If you relied upon team members with responsibilities for everyday marketing execution, meaningful operational improvement would never happen. Our research has consistently shown us that b-to-b organizations that don’t have marketing operations responsibilities that are formally assigned, don’t get these things done. As a result, their marketing performance suffers.
Matt: How should marketing operations integrate with sales ops to be successful?
Ross: I prefer the word collaborate to integrate when we’re talking about how marketing operations and sales operations should be interacting. Earlier I mentioned that marketing operations works at different rhythms than other marketing functions. The differences are even more pronounced when we’re talking about sales operations. For better or worse, the efforts of many sales operations teams are driven by quarterly close deadlines.
Some of the least effective marketing operations teams that I’ve seen sit within the sales operations function. What happens is that instead of being able to concentrate on efforts that will make a big impact three and four quarters out, the marketing operations team has its efforts completely disrupted for 2-3 weeks out of every12 weeks because extra focus is needed on achieving quarterly sales targets.
That’s not in any way meant to minimize the importance of meeting quarterly expectations. What it’s meant to emphasize is that a business needs to focus some of its resources on the current quarter, some next quarter and so on if it’s going to be successful.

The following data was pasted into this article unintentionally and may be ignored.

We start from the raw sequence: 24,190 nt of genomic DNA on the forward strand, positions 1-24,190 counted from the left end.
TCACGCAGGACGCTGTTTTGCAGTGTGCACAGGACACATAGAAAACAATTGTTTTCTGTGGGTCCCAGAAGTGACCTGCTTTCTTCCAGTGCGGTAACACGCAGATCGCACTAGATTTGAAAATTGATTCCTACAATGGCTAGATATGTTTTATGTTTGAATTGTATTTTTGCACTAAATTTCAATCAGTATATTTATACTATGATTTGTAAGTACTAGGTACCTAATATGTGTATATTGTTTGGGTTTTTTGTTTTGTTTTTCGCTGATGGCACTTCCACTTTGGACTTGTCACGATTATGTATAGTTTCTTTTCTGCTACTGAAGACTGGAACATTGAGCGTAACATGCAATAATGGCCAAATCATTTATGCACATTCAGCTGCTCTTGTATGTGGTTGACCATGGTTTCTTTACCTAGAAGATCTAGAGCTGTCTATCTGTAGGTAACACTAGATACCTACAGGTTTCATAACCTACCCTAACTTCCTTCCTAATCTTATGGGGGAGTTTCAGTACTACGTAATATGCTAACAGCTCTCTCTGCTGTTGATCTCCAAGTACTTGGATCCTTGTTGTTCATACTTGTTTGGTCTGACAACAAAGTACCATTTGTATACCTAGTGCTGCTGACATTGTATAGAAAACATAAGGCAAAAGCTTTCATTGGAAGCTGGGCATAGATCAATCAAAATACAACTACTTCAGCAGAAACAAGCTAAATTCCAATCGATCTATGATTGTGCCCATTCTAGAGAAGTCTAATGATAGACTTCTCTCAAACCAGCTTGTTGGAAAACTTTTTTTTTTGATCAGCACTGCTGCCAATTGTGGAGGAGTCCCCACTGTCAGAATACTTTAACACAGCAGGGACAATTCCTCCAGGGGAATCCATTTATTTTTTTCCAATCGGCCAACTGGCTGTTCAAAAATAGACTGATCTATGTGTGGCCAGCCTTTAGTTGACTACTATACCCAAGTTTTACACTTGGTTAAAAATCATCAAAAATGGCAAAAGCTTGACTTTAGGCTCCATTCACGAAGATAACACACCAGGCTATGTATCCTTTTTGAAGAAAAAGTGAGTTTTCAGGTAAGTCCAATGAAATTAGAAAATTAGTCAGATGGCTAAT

Marketing operations and sales operations do need to collaborate intensively around processes where sales and marketing intersect. We’ve identified a few key ones: measurement, data management, lead management and planning.
In each of these areas, sales and marketing operations need to be actively working together to identify areas of improvement. And that means being proactive in involving one another in the process. Whether it’s an annual planning process or an effort to improve the measurements that are brought to the QBR.
It all begins with understanding the areas of intersection and respecting the relative responsibilities of sales and marketing to ensure the underlying infrastructure can support buyer-centricity.
Matt: What attributes of a successful marketing ops professional do you look for? What should hiring managers prioritize?
Ross: It’s important to specify the type of role we’re focused on. Sometimes there’s a tendency to think of marketing operations as being handled by a jack-of-all-trades generalist. While this may be the case at smaller companies, we also see specialization taking place at many larger companies. This can mean that different people handle measurement, data management, technology, or planning and budgeting. And each of those roles have different competency requirements.
I’ll focus on what I see in the most effective marketing operations leaders. The most successful leaders bring a deep understanding of the mission of b-to-b marketing and what marketers have to do to be successful. They take that understanding and apply technical knowledge and a process-driven vision to add efficiency and effectiveness to the jobs of marketing.
Marketing operations leaders who do their jobs well are clearly driving change within their businesses, and among the most valuable skills I see are those around persuasion and socialization. Operations leaders need to be able to sell a vision for why the changes – whether they be changes to measurement, a planning process or even an approach to data management – are important. And they need to appreciate their own roles in supporting their stakeholders and helping them become comfortable with those changes.
In the research area I spend most of my time, measurement and reporting, I’m seeing that the most effective measurement organizations are those with leaders who invest their time in building consensus around a measurement vision. They invest their time in helping organizational stakeholders use reporting to make better decisions. I think this is just one strong example of the types of things marketing operations leaders need to be concerned about.